( AFP )- The European Central Bank will make a cut of sorts this week -- but with eurozone inflation stubbornly high the cut will be to its growth forecasts, not interest rates.
"The ECB council will cut on Thursday its forecasts for growth in the euro zone, but not its main interest rate," WestLB economist Holger Sandte said in predictions widely shared by other experts.
The US Federal Reserve has slashed interest rates in recent weeks in an effort to stave of a recession, and increasing signs of an economic slowdown in the euro zone are adding to pressure on the ECB to follow suit.
Further pessimism was generated on Friday with a sharper-than-feared decline in the European Commission's eurozone economic sentiment indicator to its lowest level in two years.
"What is a worry is the sharp collapse in eurozone economic confidence over the last year. This is consistent with eurozone growth dropping well below 2.0 pct this year, possibly to around 1.5 pct," Bear Stearns economist David Brown said.
"The ECB is now under huge moral pressure to cut rates especially with the euro on a surge towards 1.55 dollars."
Other confidence indicators have also weakened considerably, with the possible exception of the Ifo survey in Germany, the motor of the European economy, which has held up surprisingly well.
But another data release on Friday showed the dilemma that ECB head Jean-Claude Trichet faces -- that of stubbornly high inflation, something which a cut in interest rates could exacerbate.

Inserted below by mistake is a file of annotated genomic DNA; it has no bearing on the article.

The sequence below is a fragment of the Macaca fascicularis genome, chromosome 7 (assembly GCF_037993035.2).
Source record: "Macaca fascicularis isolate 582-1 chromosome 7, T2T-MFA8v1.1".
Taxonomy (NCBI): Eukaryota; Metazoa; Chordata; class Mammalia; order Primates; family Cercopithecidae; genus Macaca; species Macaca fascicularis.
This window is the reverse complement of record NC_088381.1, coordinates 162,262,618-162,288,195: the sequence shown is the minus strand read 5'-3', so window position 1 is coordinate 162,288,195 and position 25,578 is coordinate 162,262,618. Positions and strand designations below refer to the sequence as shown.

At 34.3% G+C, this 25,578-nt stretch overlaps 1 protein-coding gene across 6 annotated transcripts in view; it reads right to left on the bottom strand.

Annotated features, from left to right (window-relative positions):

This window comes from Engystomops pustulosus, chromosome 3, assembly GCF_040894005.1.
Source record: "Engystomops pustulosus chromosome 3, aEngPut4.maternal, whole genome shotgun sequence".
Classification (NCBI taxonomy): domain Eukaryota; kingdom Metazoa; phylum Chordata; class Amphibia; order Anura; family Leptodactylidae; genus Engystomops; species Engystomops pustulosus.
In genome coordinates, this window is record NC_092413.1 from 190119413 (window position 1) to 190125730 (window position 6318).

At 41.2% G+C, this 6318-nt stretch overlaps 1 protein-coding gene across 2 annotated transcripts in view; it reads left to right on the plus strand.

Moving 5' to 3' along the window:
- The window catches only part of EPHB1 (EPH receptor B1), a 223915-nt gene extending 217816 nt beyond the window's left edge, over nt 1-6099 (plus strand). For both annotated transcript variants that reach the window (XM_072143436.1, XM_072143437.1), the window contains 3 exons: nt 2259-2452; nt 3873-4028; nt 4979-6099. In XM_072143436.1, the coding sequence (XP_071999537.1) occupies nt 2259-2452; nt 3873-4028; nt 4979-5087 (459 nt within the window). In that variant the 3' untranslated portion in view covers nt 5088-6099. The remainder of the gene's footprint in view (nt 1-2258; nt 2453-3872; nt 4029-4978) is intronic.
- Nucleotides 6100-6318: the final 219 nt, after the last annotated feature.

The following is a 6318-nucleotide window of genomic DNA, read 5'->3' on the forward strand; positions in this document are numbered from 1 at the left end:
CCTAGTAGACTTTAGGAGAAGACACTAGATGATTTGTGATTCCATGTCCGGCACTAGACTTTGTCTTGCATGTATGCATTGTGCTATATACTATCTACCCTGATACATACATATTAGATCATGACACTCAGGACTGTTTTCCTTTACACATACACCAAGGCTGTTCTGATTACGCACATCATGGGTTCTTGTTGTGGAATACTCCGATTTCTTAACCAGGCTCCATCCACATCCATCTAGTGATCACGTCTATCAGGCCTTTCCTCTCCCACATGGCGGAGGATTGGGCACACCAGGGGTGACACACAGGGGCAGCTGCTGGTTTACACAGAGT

Numbers from the European Union's Eurostat data agency showed that Eurozone inflation hit 3.2 percent in January, the highest level since the launch of the euro single currency in 1999.
The number was even worse than expected and was also well above the ECB's preferred level of of inflation of close to but less than 2.0 percent.
But the slowing growth and the strong euro -- which makes European exports more expensive -- is expected to dilute inflationary pressures, which in turn should allow the ECB to cut rates later this year, economists believe.
"Under these conditions, the ECB could start cutting interest rates in the spring" and gradually lower its main lending rate to three percent by the end of the year from four percent currently, BNP Paribas economist Clemente De Lucia said.
Indeed at the ECB's last rate-setting meeting in February Trichet indicated that he was more worried by growth prospects than by inflation, comments that were interpreted in the markets to mean that cuts in interest rates may not be far off.
New ECB forecasts for growth and inflation, which will also be released on Thursday, should give markets some clue as to when to expect the timing and magnitude of the cuts.
The ECB "could use the new set of forecasts ... to signal that a monetary easing is on the cards," Gilles Moec at Bank of America said.
WestLB, for instance, expects the central bank to trim its 2008 forecast to 1.8 percent from the current projection of 2.0 percent and for 2009 to 2.0 percent from 2.1 percent.
Although the ECB will probably increase its inflation forecasts, the increase will be small and possibly non-existent, further strengthening the case for interest rate cuts -- but not yet.